Blog : Emotion research

In New York for ISJR

In New York for ISJR

ISJR

I’m visiting New York to attend the International Society for Justice Research biennial conference. In between amazing food, great live music, and my everlasting search for good coffee I’ll be hearing about top notch socially impactful research! My talk is at 2:10 on Saturday June 21 in the session “Overcoming obstacles to social change”, abstract below:

Feeling hopeful inspires support for social change

Hope is an emotion that has been implicated in social change efforts, yet no research has examined whether feeling hopeful actually motivates support for social change. Study 1 (N=274) confirmed that hope is associated with greater support for social change in two countries with different political contexts. Study 2 (N=165) revealed that hope predicts support for social change better than other emotions often investigated in collective action research. Study 3 (N=100) replicated this finding using a hope scale and showed the effect occurs over and above positive mood. Study 4 (N=58) demonstrated experimentally that hope motivates support for social change. In all four studies, the effect of hope was mediated by perceived efficacy to achieve social equality. This research confirms the motivating potential of hope and illustrates the power of this emotion in generating social change.

 

 

Symposium at SASP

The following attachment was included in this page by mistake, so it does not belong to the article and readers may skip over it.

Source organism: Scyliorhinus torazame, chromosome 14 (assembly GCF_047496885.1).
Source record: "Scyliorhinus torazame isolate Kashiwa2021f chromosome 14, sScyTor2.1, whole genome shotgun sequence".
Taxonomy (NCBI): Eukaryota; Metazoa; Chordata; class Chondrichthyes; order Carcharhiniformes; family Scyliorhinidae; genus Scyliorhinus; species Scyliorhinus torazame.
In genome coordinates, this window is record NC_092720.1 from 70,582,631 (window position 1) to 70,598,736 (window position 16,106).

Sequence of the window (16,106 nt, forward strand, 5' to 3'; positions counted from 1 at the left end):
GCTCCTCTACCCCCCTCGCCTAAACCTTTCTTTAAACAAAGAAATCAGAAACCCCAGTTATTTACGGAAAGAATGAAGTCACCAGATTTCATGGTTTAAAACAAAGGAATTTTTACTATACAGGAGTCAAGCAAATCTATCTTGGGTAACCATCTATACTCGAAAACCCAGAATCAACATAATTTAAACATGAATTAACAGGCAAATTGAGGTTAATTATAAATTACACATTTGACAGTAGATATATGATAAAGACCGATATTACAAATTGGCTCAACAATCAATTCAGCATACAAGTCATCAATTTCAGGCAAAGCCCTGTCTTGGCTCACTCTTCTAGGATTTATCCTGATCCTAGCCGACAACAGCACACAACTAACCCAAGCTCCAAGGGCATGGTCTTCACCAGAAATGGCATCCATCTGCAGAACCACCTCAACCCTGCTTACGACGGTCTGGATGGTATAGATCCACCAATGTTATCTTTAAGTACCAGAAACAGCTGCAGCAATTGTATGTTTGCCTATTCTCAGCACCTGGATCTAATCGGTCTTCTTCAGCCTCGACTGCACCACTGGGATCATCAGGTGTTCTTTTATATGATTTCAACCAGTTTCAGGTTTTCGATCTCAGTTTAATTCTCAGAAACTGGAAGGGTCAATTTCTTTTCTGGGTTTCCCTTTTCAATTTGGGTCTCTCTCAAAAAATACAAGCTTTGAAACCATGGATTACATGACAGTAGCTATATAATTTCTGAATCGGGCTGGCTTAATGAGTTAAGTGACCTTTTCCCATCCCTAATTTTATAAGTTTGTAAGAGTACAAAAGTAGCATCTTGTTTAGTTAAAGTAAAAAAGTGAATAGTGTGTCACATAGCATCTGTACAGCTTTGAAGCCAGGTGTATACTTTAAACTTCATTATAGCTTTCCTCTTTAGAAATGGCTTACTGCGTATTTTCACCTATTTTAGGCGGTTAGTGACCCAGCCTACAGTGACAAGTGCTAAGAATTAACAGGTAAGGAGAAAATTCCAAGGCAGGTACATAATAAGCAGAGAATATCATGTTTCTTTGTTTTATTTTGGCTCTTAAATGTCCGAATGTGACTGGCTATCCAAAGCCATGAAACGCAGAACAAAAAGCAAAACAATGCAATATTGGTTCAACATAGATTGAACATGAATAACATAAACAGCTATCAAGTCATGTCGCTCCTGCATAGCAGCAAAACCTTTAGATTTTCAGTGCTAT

Symposium at SASP

SASP 2014 Logo smaller

I’m heading to the Society for Australasian Social Psychologists to chair a symposium on “Regulating emotion and motivation to achieve personal and social goals.” I’m really excited about our line up of speakers, including Elise Kalokerinos, Stephanie Tobin, and Lisa Williams. Here’s the symposium abstract and talk titles:

Abstract

The ability to self-regulate in order to achieve important goals is a skill critical to the successful functioning of individuals and societies. This symposium features research that explores antecedents and consequences of this self-regulation process, focusing on the regulation of emotion and motivation to achieve personal and social goals. On the personal side, Greenaway and Tobin explore internal and external factors that impact individual self-regulation efforts. On the social side, Kalokerinos and Williams discuss the consequences of emotion regulation for social perception and prosocial behaviour. Together, the talks highlight push-and-pull challenges of self-regulation as people attempt to avoid temptation, resist social influence, craft impressions, and act altruistically to achieve important goals in life.

Speakers

Katharine Greenaway – Bodily awareness improves self-regulation but renders people vulnerable to depletion

Stephanie Tobin – The effect of other people’s goal attainment on observers’ reward state and motivation

Elise Kalokerinos – Emotion regulation and personality perception

Lisa Williams – Proud to be a donor: pride uniquely predicts re-donation intention and behaviour